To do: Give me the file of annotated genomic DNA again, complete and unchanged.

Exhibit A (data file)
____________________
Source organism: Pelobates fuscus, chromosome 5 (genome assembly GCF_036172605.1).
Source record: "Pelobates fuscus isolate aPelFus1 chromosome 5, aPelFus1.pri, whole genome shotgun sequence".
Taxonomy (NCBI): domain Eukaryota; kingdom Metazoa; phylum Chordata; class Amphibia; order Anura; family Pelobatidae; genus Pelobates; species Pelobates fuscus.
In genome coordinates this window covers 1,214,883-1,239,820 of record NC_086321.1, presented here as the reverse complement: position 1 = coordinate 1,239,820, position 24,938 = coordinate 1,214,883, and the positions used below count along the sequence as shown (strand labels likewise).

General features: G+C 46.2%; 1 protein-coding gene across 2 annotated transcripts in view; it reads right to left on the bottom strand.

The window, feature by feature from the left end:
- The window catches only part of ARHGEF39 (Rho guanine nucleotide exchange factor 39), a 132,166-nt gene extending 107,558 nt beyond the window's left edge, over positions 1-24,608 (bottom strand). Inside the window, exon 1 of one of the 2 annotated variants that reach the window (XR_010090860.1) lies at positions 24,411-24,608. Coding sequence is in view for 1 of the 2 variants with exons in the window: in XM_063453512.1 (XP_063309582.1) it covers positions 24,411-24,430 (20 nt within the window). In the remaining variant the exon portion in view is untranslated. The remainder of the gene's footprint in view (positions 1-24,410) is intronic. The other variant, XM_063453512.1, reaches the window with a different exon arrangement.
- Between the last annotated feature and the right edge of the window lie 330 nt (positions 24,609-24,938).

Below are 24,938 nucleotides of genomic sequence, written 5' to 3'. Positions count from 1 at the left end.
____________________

Source organism: Pelobates fuscus, chromosome 5 (genome assembly GCF_036172605.1).
Source record: "Pelobates fuscus isolate aPelFus1 chromosome 5, aPelFus1.pri, whole genome shotgun sequence".
Taxonomy (NCBI): domain Eukaryota; kingdom Metazoa; phylum Chordata; class Amphibia; order Anura; family Pelobatidae; genus Pelobates; species Pelobates fuscus.
In genome coordinates this window covers 1,214,883-1,239,820 of record NC_086321.1, presented here as the reverse complement: position 1 = coordinate 1,239,820, position 24,938 = coordinate 1,214,883, and the positions used below count along the sequence as shown (strand labels likewise).

General features: G+C 46.2%; 1 protein-coding gene across 2 annotated transcripts in view; it reads right to left on the bottom strand.

The window, feature by feature from the left end:
- The window catches only part of ARHGEF39 (Rho guanine nucleotide exchange factor 39), a 132,166-nt gene extending 107,558 nt beyond the window's left edge, over positions 1-24,608 (bottom strand). Inside the window, exon 1 of one of the 2 annotated variants that reach the window (XR_010090860.1) lies at positions 24,411-24,608. Coding sequence is in view for 1 of the 2 variants with exons in the window: in XM_063453512.1 (XP_063309582.1) it covers positions 24,411-24,430 (20 nt within the window). In the remaining variant the exon portion in view is untranslated. The remainder of the gene's footprint in view (positions 1-24,410) is intronic. The other variant, XM_063453512.1, reaches the window with a different exon arrangement.
- Between the last annotated feature and the right edge of the window lie 330 nt (positions 24,609-24,938).

Below are 24,938 nucleotides of genomic sequence, written 5' to 3'. Positions count from 1 at the left end.